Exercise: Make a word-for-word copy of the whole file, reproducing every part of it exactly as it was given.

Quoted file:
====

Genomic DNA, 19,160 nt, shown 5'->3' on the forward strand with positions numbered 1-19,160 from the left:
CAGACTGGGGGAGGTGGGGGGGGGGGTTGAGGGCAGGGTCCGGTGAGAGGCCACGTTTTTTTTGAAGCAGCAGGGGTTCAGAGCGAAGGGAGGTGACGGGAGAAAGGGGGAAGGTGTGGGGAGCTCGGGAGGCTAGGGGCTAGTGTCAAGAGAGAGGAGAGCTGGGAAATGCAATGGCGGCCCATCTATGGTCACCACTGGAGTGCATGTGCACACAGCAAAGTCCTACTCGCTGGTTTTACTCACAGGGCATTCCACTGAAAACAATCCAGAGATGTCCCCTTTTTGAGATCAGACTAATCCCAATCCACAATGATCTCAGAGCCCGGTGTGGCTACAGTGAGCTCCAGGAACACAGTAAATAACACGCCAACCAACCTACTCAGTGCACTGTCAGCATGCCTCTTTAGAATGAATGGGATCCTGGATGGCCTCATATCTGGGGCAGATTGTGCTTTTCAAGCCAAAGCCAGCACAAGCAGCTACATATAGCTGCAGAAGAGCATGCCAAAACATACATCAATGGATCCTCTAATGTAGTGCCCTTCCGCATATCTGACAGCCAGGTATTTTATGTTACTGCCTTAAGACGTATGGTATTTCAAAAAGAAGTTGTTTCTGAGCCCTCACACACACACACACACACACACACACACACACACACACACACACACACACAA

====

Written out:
Genomic DNA, 19,160 nt, shown 5'->3' on the forward strand with positions numbered 1-19,160 from the left:
CAGACTGGGGGAGGTGGGGGGGGGGGTTGAGGGCAGGGTCCGGTGAGAGGCCACGTTTTTTTTGAAGCAGCAGGGGTTCAGAGCGAAGGGAGGTGACGGGAGAAAGGGGGAAGGTGTGGGGAGCTCGGGAGGCTAGGGGCTAGTGTCAAGAGAGAGGAGAGCTGGGAAATGCAATGGCGGCCCATCTATGGTCACCACTGGAGTGCATGTGCACACAGCAAAGTCCTACTCGCTGGTTTTACTCACAGGGCATTCCACTGAAAACAATCCAGAGATGTCCCCTTTTTGAGATCAGACTAATCCCAATCCACAATGATCTCAGAGCCCGGTGTGGCTACAGTGAGCTCCAGGAACACAGTAAATAACACGCCAACCAACCTACTCAGTGCACTGTCAGCATGCCTCTTTAGAATGAATGGGATCCTGGATGGCCTCATATCTGGGGCAGATTGTGCTTTTCAAGCCAAAGCCAGCACAAGCAGCTACATATAGCTGCAGAAGAGCATGCCAAAACATACATCAATGGATCCTCTAATGTAGTGCCCTTCCGCATATCTGACAGCCAGGTATTTTATGTTACTGCCTTAAGACGTATGGTATTTCAAAAAGAAGTTGTTTCTGAGCCCTCACACACACACACACACACACACACACACACACACACACACACACACACACAA